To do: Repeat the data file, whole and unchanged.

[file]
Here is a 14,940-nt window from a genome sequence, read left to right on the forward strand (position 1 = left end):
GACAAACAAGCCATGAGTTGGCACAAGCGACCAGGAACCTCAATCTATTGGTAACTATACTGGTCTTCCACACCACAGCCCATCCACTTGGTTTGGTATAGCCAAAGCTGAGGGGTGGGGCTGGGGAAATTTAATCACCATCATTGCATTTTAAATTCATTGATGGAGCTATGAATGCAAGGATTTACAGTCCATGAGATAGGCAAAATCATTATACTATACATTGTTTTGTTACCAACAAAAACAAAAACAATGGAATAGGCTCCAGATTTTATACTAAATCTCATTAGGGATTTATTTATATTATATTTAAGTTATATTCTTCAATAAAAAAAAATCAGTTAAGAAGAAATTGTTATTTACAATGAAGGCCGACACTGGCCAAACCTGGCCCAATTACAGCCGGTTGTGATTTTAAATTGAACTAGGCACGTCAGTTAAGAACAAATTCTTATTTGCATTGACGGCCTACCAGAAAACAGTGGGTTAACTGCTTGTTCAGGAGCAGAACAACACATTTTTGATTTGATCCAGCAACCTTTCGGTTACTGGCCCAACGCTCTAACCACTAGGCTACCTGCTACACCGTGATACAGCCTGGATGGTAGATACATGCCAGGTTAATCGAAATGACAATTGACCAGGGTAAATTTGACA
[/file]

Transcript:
Here is a 14,940-nt window from a genome sequence, read left to right on the forward strand (position 1 = left end):
GACAAACAAGCCATGAGTTGGCACAAGCGACCAGGAACCTCAATCTATTGGTAACTATACTGGTCTTCCACACCACAGCCCATCCACTTGGTTTGGTATAGCCAAAGCTGAGGGGTGGGGCTGGGGAAATTTAATCACCATCATTGCATTTTAAATTCATTGATGGAGCTATGAATGCAAGGATTTACAGTCCATGAGATAGGCAAAATCATTATACTATACATTGTTTTGTTACCAACAAAAACAAAAACAATGGAATAGGCTCCAGATTTTATACTAAATCTCATTAGGGATTTATTTATATTATATTTAAGTTATATTCTTCAATAAAAAAAAATCAGTTAAGAAGAAATTGTTATTTACAATGAAGGCCGACACTGGCCAAACCTGGCCCAATTACAGCCGGTTGTGATTTTAAATTGAACTAGGCACGTCAGTTAAGAACAAATTCTTATTTGCATTGACGGCCTACCAGAAAACAGTGGGTTAACTGCTTGTTCAGGAGCAGAACAACACATTTTTGATTTGATCCAGCAACCTTTCGGTTACTGGCCCAACGCTCTAACCACTAGGCTACCTGCTACACCGTGATACAGCCTGGATGGTAGATACATGCCAGGTTAATCGAAATGACAATTGACCAGGGTAAATTTGACA